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Sale of Helium Poses Supply Risk, Panel Finds

The sell-off of the federal strategic helium reserve has driven up demand for the vital element and poses a threat to the supply that researchers need, a panel of U.S. experts reported on Friday.

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The sell-off of the federal strategic helium reserve has driven up demand for the vital element and poses a threat to the supply that researchers need, a panel of U.S. experts reported on Friday.

The report by the National Academy of Sciences recommends that Congress consider maintaining a reserve of the element crucial in research, space, medical and defense programs.

"The committee finds that selling off the helium reserve ... has adversely affected critical users of helium and is not in the best interest of the U.S. taxpayers or the country," the report said.

Congress in 1996 ordered the government to get out of the helium reserve business and sell it off to private industry. The law requiring the liquidation of the helium reserve, created in the 1920s, also called for evaluation by the National Academies to determine whether the sell-off hindered the work of U.S. researchers.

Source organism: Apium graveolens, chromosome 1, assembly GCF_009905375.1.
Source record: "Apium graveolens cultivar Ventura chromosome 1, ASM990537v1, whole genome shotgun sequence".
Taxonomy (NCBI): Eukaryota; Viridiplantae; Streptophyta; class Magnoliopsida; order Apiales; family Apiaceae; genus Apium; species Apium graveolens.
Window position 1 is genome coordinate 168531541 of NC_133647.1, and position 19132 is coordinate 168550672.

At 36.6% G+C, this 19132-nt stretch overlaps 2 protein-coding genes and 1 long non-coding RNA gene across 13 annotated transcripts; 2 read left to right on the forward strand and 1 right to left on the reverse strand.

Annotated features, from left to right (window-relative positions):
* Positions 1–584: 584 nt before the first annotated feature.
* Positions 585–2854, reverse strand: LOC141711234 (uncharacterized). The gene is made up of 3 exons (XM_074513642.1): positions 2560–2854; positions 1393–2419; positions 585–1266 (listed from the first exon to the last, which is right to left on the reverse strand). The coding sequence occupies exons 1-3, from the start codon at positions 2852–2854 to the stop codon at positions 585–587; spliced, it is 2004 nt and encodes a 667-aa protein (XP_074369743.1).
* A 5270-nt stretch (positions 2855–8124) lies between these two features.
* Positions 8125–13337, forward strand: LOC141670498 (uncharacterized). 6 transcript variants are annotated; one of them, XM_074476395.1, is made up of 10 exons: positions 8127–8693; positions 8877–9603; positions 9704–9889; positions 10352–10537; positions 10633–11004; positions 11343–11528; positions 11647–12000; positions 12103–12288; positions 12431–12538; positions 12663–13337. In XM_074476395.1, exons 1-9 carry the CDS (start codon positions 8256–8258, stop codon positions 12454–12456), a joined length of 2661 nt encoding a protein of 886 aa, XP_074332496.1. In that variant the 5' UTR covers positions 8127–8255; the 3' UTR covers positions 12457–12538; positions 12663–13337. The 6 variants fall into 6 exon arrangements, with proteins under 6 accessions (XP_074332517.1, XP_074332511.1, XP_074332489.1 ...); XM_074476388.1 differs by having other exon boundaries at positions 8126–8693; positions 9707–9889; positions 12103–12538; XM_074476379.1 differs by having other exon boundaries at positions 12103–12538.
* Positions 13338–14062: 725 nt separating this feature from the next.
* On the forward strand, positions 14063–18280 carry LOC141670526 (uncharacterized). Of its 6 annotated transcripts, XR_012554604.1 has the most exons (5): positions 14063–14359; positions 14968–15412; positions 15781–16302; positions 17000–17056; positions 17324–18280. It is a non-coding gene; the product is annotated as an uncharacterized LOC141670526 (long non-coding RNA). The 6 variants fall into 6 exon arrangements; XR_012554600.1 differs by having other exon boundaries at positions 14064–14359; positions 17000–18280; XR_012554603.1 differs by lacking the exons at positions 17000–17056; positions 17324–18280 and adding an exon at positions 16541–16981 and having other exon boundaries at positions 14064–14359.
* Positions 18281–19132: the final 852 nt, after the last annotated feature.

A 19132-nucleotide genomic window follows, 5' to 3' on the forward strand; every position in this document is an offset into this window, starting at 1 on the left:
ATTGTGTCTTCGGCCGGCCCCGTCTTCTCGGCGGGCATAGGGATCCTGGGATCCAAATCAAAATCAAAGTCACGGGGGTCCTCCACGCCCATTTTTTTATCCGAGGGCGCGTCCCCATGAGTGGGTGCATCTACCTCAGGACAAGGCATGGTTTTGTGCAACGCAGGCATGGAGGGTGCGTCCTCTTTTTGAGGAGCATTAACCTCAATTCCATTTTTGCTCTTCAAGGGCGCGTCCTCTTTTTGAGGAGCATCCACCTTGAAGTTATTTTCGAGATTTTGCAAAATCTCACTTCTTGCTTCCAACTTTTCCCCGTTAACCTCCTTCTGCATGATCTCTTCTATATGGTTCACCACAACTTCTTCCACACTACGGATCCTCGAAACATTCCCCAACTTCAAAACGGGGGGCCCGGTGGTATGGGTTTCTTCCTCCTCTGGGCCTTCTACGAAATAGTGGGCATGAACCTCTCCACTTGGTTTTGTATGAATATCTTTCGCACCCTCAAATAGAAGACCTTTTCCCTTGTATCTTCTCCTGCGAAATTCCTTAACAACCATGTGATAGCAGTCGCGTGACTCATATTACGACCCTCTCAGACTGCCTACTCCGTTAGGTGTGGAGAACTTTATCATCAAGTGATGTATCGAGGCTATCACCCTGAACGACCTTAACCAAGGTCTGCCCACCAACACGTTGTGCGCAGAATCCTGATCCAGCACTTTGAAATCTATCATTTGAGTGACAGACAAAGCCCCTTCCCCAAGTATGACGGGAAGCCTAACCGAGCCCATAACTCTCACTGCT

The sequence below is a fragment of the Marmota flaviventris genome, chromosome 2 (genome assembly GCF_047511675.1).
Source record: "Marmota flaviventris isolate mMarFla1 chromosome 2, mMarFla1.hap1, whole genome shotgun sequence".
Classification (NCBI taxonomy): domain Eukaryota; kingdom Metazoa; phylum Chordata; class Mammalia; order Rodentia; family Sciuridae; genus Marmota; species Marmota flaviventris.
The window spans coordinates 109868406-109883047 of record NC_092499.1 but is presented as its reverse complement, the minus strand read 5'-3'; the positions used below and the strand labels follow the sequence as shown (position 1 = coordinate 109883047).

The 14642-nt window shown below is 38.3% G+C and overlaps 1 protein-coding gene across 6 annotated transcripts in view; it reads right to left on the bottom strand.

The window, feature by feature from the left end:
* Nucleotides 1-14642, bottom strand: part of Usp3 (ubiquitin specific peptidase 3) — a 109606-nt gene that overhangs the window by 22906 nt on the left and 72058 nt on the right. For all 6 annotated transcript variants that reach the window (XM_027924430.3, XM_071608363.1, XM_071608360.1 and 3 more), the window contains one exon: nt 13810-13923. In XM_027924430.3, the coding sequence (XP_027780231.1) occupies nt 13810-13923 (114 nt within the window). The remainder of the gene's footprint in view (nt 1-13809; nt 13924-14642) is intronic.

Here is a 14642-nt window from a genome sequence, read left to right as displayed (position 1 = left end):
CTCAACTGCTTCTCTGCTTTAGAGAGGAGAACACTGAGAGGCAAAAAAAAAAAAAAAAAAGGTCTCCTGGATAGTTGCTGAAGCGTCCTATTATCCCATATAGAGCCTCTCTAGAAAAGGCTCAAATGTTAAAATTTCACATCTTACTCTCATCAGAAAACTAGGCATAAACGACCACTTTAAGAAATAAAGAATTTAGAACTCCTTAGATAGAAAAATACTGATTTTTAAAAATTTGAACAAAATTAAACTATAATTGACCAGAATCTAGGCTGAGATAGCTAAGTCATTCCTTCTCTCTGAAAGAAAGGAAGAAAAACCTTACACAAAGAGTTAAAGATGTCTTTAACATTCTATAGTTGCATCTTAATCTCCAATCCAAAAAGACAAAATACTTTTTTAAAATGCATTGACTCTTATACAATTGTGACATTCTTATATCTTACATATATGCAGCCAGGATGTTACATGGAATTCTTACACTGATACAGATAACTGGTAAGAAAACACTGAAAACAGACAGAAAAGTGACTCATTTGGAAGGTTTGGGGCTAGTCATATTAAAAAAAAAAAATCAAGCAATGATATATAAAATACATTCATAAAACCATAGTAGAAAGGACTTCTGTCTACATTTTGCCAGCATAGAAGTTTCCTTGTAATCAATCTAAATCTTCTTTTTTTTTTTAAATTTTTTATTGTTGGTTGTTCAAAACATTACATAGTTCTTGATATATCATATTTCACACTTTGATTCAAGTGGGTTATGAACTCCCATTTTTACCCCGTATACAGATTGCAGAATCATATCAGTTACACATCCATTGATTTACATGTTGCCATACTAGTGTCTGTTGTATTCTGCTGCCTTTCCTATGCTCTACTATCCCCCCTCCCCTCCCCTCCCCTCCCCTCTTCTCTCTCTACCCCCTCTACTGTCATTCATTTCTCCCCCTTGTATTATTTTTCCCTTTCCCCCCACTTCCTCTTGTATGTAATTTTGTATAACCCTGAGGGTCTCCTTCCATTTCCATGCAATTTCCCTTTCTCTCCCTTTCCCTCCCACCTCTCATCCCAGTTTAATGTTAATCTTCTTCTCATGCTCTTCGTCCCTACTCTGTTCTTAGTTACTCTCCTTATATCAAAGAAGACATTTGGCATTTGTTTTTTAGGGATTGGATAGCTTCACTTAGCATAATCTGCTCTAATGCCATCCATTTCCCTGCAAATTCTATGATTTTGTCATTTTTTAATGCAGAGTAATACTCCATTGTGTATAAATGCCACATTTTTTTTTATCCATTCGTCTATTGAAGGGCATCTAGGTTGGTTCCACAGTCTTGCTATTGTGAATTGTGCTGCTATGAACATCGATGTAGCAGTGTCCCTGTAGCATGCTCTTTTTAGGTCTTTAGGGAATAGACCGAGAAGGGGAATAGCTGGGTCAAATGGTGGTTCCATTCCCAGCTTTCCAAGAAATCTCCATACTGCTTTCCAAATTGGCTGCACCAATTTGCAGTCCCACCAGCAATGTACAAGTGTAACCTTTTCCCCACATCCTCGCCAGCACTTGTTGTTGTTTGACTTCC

Charles Groat of the University of Texas at Austin, who was committee co-chairman, said researchers were "very uncomfortable" about the prospect of having to get helium from Russia or the Middle East once the U.S. supply is depleted.

Groat said helium was an essential commodity that taxpayers depend on daily yet know little about.

"To most people, helium is party balloons and the Goodyear blimp," he said in a telephone interview.

"Essentially every medical doctor and every medical lab that deals with injuries and stuff has an MRI (magnetic resonance imaging). MRIs have to have helium," said Groat.

"NASA can't fly its rockets without helium because it's used in cleaning the fuel tanks," he added.

The report said that "small-scale government-funded researchers who use helium have been hit particularly hard by sharp price rises and shortages that have characterized the helium market in recent times."

The United States has about 18 billion cubic feet of the colorless, odorless element, a byproduct of collecting natural gas, stored in a facility near Amarillo, Texas, Groat said.

The strategic reserve was started when the government needed a ready supply of helium to fuel airships in a crisis and was bolstered during the Cold War.

While helium is the second most abundant element in the universe after hydrogen, it is rare on Earth and generated by the decay of heavy radioactive elements such as uranium.


Source: Reuters